7. Freshman and sophomore
8. Even if your kids are not college-bound, please don’t short-change their education. They still need to understand basic algebra, be financially literate, know how to think critically, and know about the world in which they live. Make sure they know how to balance a checkbook, how to plan and cook meals on a budget, and how to care for a car and house. A well-rounded education will always be beneficial to them in the long run. You don’t want them to end up on a late-night talk show episode of “Stupid People on the Street” just because they don’t know on which continent Germany is located! LOL
9. Outsource classes that you either aren’t confident about teaching or classes like Public Speaking, that really require a group of students. Smaller, local colleges are likely to have reasonable dual credit rates. In very rural areas, many universities have dual credit televised, distance-learning classes through local high schools. Even if your students aren’t college-bound, the classes can still be a positive experience.
10.Let them select their electives according to their interests so that they can pursue their passions. This is a good opportunity to explore possible career options as well. See what classes the local Vocational-Technical School or Career Center has to offer.
11. If they are even the slightest bit interested in college, educate yourself, during the freshman year, on the differences between dual credit, CLEP, and AP testing. Knowing about these will equip you to better plan which classes your child should take during their high school career. This also makes it easier to plan which classes you want to outsource. For example, if the thought of advanced biology dissection labs makes your queasy, plan to do that through dual credit.
12. Not all students should or need to go to college. If your child isn’t interested that’s okay, help them to explore technical schools and other job options. There are many jobs in the medical field that don’t require a bachelor’s degree like physical therapy assistants, phlebotomy technicians, or radiology technicians. I truly admire Mike Rowe’s campaign to bring pride back to skilled blue-collar jobs. We need plumbers and electricians and welders!! Check out his scholarship program at MikeRoweWorks.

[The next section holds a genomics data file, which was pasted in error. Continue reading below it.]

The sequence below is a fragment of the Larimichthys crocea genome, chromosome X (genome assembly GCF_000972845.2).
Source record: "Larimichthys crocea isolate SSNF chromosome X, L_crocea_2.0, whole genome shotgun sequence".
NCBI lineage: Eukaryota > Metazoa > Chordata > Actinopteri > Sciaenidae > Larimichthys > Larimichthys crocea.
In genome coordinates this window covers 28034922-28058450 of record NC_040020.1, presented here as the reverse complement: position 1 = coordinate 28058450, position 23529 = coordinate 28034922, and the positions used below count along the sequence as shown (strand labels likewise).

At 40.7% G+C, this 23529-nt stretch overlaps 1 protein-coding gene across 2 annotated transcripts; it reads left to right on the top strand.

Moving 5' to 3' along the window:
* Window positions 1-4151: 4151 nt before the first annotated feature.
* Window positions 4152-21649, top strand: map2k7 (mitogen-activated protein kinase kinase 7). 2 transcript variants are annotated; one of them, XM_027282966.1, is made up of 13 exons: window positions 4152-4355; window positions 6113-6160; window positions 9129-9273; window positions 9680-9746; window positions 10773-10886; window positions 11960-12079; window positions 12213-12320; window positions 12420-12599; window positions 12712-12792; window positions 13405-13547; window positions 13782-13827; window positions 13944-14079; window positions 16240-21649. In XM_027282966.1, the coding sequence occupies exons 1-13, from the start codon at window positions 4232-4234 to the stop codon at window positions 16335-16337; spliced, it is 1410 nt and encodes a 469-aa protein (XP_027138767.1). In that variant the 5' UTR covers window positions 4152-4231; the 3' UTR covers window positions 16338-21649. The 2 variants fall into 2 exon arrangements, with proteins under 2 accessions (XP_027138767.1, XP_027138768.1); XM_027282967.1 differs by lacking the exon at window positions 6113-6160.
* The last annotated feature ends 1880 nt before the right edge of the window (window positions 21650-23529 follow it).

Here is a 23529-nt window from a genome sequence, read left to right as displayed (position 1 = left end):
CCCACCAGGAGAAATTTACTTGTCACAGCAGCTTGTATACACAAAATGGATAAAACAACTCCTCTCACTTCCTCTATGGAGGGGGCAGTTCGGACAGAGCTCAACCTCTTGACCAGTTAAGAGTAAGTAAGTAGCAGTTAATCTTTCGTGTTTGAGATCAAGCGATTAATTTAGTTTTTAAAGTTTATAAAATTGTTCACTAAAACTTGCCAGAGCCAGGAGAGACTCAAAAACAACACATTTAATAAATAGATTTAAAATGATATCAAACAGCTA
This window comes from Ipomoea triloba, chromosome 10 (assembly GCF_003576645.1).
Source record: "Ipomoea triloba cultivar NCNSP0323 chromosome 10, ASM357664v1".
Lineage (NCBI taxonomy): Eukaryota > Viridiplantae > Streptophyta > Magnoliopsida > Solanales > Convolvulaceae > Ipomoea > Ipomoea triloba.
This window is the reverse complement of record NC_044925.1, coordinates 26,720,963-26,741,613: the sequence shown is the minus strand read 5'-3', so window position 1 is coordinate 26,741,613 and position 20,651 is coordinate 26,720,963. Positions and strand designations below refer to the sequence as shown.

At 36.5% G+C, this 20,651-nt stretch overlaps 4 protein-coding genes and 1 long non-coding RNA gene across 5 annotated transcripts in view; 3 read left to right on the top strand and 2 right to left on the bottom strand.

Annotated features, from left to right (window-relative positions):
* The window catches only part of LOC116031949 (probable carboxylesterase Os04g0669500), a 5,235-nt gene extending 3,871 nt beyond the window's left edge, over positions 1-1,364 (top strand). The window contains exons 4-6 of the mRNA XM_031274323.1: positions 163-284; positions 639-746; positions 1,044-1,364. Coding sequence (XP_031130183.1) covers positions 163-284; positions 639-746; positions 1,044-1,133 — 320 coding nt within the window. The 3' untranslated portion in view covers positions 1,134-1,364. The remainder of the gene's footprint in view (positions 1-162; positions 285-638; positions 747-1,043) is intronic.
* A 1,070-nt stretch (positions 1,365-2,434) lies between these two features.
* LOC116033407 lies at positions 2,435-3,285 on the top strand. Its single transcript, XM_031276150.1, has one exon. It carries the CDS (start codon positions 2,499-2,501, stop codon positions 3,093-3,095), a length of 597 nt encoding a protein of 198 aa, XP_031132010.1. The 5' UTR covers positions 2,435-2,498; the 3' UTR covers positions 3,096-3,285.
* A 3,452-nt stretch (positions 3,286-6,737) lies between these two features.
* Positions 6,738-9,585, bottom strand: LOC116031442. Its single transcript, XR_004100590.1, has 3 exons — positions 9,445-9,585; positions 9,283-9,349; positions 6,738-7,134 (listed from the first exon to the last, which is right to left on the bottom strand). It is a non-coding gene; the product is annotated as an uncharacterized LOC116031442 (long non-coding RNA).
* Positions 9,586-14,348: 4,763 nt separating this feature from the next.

13. Make your kids get involved (even if they resist and give you push back about it) in a local co-op with a strong teen group or at least make sure they are regularly (every week) hanging out with a group of kids with similar interests and values.
What are other concerns you have about homeschooling high school? There are so many options and resources for homeschooling high school, we just need to share what we know with each other. Please feel to share in the comments below!
Look for the rest of this series of Hope and Help for Homeschooling High School:
Sorting Out AP, CLEP Testing and Dual Credit
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This is an updated and revised version of an article that I originally wrote for homeschoolhelperonline. Reused with permission.